Forced Marriage of Afghan Girls and the Bifurcated Approach for Defining Persecution
Since the Taliban took control of Kabul in August 2021, women and girls have been erased from public life and have had their civil, political, economic, social and cultural rights disregarded. In this context, there is an intense liquidity problem and currency shortage. Due to a dire economic situation parents see ‘selling’ their daughters into forced marriage as the only option to survive.
The concept of persecution is the most widely debated element of the inclusion clause in international refugee law. The reflection of the doctrine does not cease to grow around the question of whether the lack of state protection constitutes persecution. This article proposes a feminist reading of the definition that the majority doctrine offers the concept of “persecution” by means of the bifurcated analysis: severe violation of human rights accompanied by a failure of the State to protect the individual. To this end, it will analyse the case of child marriages of Afghan girls as a form of gender and child-specific persecution. First, the framework of the bifurcated approach to defining persecution and the contributions of the iusfeminist doctrine will be presented. Second, it will explain why the practice of child marriage meets the criteria established with this approach to link the explanation of the factual situation to the respective human rights.
Forced Marriage in Afghanistan
Despite the December 2021 decree prohibiting forced marriage, there is an increase in child marriage and a lack of a legal framework to prohibit it as there is no minimum age for marriage in Afghanistan. In this context, a girl under the age of 15 may marry according to the Shia Personal Status Law, provided that her guardian proves her competence, puberty and readiness to marry. Afghanistan is not the only country where this phenomenon is occurring, according to the latest global estimates on modern slavery in the field of forced labour and forced marriage by the International Organization for Migration and the International Labour Organization: India, Bangladesh, Nepal, Nigeria, Ethiopia, Democratic Republic of Congo and Mali have legitimized forced marriages.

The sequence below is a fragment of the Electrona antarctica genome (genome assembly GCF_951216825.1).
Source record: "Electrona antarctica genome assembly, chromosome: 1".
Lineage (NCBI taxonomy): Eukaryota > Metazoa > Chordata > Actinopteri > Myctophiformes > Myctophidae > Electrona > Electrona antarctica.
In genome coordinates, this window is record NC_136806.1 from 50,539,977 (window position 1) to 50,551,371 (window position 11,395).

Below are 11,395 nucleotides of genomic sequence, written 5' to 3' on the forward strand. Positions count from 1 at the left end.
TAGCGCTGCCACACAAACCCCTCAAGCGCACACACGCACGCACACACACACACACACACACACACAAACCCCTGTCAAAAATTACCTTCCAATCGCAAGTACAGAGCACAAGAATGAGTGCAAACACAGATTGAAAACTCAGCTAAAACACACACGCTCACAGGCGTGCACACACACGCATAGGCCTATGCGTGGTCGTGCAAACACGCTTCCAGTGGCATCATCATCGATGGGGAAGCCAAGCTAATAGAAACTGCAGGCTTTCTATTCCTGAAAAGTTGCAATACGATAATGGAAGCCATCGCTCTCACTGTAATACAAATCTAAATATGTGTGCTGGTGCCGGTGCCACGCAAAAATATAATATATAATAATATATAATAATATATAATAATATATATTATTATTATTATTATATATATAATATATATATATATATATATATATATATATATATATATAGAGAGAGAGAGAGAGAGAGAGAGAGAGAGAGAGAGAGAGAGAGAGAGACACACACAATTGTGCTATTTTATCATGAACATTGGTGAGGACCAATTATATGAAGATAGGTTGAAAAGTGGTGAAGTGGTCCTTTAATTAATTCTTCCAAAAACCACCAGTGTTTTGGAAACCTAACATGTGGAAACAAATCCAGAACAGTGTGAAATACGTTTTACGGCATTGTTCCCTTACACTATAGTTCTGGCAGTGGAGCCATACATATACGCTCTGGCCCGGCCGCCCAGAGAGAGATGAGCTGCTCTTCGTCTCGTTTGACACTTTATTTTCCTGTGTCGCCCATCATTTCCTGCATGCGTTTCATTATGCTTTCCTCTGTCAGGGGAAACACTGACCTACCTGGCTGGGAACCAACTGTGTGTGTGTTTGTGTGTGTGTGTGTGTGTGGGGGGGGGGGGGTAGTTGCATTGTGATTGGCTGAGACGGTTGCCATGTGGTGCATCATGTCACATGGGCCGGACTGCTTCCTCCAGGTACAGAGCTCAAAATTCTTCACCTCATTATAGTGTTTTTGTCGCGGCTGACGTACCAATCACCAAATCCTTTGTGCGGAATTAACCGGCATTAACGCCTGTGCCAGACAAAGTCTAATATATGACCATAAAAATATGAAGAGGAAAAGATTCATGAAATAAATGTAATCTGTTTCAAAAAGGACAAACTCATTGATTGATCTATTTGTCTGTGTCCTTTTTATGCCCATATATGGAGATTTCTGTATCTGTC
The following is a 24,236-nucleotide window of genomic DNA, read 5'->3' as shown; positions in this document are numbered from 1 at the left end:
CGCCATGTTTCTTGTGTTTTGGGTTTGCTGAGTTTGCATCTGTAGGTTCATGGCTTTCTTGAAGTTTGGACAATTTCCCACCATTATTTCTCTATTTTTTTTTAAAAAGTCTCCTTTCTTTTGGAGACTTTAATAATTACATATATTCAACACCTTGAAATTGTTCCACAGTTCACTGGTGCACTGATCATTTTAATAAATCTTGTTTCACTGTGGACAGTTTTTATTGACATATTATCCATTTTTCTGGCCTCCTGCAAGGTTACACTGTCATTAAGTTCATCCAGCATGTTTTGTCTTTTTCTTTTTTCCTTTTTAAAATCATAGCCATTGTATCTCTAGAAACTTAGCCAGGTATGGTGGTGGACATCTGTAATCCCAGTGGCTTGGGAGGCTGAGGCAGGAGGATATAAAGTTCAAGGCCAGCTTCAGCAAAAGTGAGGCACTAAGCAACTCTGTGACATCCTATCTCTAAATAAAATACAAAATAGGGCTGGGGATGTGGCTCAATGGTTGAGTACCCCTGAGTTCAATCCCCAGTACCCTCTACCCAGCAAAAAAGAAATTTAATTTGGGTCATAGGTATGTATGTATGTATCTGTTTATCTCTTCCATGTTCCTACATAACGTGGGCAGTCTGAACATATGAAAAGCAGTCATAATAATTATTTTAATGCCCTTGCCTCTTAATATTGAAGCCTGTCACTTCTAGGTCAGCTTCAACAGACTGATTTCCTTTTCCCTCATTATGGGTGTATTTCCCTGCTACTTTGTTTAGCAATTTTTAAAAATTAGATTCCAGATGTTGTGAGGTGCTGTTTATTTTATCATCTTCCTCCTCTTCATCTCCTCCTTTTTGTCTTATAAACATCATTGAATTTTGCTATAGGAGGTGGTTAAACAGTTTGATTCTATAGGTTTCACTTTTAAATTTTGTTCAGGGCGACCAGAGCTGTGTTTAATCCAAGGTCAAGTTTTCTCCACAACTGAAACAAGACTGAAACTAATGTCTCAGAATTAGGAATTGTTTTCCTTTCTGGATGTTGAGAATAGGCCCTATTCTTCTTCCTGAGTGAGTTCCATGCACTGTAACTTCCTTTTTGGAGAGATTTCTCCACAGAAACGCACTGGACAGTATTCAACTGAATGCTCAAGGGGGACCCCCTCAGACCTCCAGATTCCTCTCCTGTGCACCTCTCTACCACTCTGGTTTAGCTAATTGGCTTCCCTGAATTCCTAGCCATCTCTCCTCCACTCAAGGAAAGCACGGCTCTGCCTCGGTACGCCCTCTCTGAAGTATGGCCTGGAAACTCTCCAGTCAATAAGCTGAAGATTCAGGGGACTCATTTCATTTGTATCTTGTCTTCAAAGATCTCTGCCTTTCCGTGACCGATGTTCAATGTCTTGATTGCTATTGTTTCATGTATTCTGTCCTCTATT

The purpose of this form of violence is to ensure that the woman retains her virginity before marriage and to ensure a long period of fertility to produce offspring. This leads to forced pregnancies for girls, thus reducing their life expectancy, and therefore results in a violation of the right to life. The World Health Organization is clear in pointing out that when minors, especially girls, marry and have offspring, their health is adversely affected, and their education is hindered. As a result, their economic autonomy is also restricted. The UN Committee on Economic, Social and Cultural Rights has been reiterating since 1999 that there is a direct relationship between the level of girls’ enrolment in elementary school and a significant decrease in child marriages. Families agree with the future “husband” on the contract in exchange for an economic report. And, in case the woman or girl opposes this situation, she will be the victim of physical and psychological violence according to UNICEF.